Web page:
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Gardening in the Rainy Zone.
syn. M. parviflora
Pronounced: mag-NO-lee-a see-BOLD-ee-eye
Japan, Korea, Eastern China.
Sunset zones: 4-9, 14-24.
USDA zones: 6-9.
Heat zones: 9-7.
Height: 25 feet (8 m).
Width: 40 feet (12 m).
Late spring to midsummer, with some years having an August re-bloom.
Egg-shaped buds open to white, cup-shaped, nodding and sometimes pendent, fragrant flowers with crimson anthers, followed by bright pink fruits in late summer.
Six-inch long, oblong-obovate, dark green leaves above with gray-green glaucous (downy) undersides.
Morning sun, afternoon shade.
Humus rich, well-drained, neutral to slightly acidic soil.
Add compost or manure and leaf mold in early spring.
Sow seed in fall and place in cold frame over winter.
Root softwood cuttings in early summer.
Root semi-ripe cuttings in late summer.
Remove deadwood, any other pruning can result in numerous water sprouts.
Rainy Side Notes
Magnolia sieboldii is an understory tree/large shrub that can flower for six weeks in spring and sometimes has another flush of blooms in August. After planting it, you don’t have to wait years to enjoy its blossoms, for it flowers at a young age.
What I like best about this tree is standing underneath a mature specimen and gazing up into its fragrant, nodding flowers, especially on a clear day when the sun turns the flowers into translucent, glowing petals against a blue sky. At dusk, the flowers shower their sweet, fruity fragrance down upon my senses.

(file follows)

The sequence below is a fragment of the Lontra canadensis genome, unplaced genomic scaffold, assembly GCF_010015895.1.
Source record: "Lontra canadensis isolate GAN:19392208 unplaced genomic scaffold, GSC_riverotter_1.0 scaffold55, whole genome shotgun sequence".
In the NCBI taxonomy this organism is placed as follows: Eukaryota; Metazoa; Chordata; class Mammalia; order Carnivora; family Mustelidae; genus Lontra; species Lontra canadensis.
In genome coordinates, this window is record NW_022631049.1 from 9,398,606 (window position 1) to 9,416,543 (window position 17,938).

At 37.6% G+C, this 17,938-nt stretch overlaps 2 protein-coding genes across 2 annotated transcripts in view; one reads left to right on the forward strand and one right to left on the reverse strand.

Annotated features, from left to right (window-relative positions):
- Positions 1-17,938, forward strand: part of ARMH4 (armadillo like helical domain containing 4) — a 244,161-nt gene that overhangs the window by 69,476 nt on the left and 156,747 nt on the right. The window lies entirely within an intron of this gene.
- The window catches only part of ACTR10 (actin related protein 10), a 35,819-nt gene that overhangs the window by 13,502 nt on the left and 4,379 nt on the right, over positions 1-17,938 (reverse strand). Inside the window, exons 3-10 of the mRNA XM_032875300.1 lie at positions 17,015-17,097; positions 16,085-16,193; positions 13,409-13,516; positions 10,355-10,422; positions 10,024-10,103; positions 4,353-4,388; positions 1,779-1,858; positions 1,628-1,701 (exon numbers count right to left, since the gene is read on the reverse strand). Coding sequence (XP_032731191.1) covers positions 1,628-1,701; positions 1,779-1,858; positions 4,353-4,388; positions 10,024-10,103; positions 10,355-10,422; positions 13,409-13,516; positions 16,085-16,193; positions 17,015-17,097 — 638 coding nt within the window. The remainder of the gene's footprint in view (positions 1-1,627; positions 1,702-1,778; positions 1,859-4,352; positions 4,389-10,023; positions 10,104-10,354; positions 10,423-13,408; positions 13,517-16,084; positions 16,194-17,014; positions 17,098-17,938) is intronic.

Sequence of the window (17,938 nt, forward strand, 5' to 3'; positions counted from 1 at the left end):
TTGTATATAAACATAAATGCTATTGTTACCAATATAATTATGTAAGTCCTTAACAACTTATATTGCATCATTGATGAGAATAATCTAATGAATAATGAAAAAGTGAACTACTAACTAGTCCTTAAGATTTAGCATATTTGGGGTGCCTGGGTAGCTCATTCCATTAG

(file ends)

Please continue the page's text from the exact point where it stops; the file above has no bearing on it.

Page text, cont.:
In its native haunts, the species is found growing near streams and seepages where it is most happily situated. In our Mediterranean climate, which features dry summers, the plant needs supplemental watering during the growing season. Give it plenty of leaf mold or compost, to provide a moisture retentive, humus rich environment. I’ve read that this small tree can tolerate alkaline conditions, but it will be right at home in our Pacific Northwest acidic soil.
Although the species was thought to have been introduced to England in the decade between 1879 and 1888, E. H. Wilson introduced the Korean form in 1918. It is considered the best one of the species (photo above), with its bright magenta anthers—a knockout against the snow-white petals. The hardiest and most vigorous of all of them, the Korean form has an open habit and is larger than the Japanese clones.